With the kickoff to the holidays just 11 days away, I decided to take a look at Nordstrom (JWN). Since the economic debacle of 2009, Nordstrom is up nearly 533%. The stock bottomed out just over $7 a share.
While it would seem that Nordstrom is an ideal way to play the recovering economy, management recently trimmed guidance, which caused the stock to fall off its lofty 52-week high perch. After that huge 500% run can the stock go any higher? Isn't the most optimistic scenario already baked in to the stock?
Last week Nordstrom posted third-quarter earnings per share of $0.59. Same-store sales increased 7.9% and total sales rose 14%. Despite the strong results, management cut its fiscal 2012 guidance. Instead of averaging a 7% increase in same-store sales, management cuts its estimate to 6% based on economic turmoil abroad. The company told analysts to expect EPS in the $3.05 to $3.10 range, not the previous consensus of $3.14.
Management lowered guidance because same-store sales comparisons with last year are tougher and expenses have risen. But the analyst community continues to believe that consumers, especially Nordstrom's core affluent customer base, will continue to spend despite worries over the European economy.
The company has certainly been on a roll. Back in August, Nordstrom reported that sales rose 12% on a 7.3% comp and in July comps rose 12%. May produced another double-digit comp. But same-store sales were boosted by the company's half-yearly sales. In May the company held a half-yearly sale for women and kids. Half-yearly sales for Men are held in June and December. And the anniversary sale begins in July. So, it wasn't like same-store sales were driven by full-price sales. In fact, between fiscal 2003 and 2008, same-store sales averaged 5.5%. When the downturn hit, Nordstrom same-store sales fell 9% in fiscal 2009 and were down another 4.2% in fiscal 2010. Operating margin fell more than 500 basis points to just 5.6%. But sales began to recover as the economy came back from the brink. Total same-store sales jumped 8% in fiscal 2011 and, as we've seen, continued to improve in fiscal 2012.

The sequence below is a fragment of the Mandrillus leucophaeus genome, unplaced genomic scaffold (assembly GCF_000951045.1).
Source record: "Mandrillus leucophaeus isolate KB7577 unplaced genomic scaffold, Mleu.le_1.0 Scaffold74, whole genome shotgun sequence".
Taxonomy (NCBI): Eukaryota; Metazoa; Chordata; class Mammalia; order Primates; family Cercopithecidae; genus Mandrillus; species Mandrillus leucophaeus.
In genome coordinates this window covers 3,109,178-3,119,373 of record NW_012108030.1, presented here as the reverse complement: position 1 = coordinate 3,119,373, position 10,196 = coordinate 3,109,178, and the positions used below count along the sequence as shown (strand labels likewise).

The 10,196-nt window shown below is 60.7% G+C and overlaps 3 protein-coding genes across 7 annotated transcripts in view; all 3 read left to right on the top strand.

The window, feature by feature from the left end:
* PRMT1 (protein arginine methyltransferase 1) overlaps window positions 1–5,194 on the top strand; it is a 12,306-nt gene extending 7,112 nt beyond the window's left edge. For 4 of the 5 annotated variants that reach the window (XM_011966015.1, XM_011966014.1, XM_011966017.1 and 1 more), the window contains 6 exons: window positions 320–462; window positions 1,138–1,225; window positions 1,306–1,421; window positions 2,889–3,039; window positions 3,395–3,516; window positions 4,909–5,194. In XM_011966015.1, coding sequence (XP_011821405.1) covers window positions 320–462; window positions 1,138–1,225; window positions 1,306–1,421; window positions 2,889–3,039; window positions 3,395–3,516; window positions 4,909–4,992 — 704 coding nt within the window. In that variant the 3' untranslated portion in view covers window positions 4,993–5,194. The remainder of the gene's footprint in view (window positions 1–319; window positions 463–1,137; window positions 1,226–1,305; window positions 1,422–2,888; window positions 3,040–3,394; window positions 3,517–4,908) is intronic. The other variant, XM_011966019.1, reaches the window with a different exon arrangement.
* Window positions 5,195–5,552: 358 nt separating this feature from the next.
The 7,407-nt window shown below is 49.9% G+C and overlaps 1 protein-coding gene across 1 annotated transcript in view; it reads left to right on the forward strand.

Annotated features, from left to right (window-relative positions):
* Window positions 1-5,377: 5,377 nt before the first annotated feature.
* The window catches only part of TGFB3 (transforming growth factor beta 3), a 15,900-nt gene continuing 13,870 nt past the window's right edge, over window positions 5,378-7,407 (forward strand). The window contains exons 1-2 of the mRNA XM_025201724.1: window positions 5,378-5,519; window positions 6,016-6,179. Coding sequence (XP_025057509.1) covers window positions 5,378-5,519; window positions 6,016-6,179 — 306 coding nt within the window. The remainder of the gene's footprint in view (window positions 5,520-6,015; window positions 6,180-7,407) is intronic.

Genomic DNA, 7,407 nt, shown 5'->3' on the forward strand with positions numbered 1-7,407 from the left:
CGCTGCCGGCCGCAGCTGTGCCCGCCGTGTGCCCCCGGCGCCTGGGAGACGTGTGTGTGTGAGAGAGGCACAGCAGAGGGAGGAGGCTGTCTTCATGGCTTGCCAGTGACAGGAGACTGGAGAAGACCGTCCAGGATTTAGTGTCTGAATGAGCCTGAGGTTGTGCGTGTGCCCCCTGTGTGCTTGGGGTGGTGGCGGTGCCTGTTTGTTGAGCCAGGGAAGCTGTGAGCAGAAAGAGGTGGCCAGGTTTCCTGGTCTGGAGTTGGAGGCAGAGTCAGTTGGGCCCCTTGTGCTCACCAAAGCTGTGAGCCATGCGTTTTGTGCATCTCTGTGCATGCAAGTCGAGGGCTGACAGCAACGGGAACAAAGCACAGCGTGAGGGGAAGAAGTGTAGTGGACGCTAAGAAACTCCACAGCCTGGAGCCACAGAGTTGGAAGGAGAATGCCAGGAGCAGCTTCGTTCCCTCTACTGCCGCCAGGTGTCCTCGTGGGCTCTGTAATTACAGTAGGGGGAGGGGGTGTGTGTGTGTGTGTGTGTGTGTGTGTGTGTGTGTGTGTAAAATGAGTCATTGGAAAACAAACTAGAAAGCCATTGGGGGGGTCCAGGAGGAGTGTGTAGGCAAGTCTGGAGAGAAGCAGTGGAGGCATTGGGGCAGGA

It seems to me that Nordstrom is returning to a more normal revenue pattern and the analyst community is not yet on board. They are expecting more big numbers. But management guided to a 6% comp, because historically that's close to what the company averaged.
As Nordstrom anniversaries those big double-digit comp store numbers, investors need to prepare themselves for the days when sales return to a more normal level. As the top-line momentum begins to slow, I think stock price appreciation will be hard to come by. The shares will stagnate as comps drop from double digits to mid-single digits.
Holding too many shares of Nordstrom could give you a case of affluenza.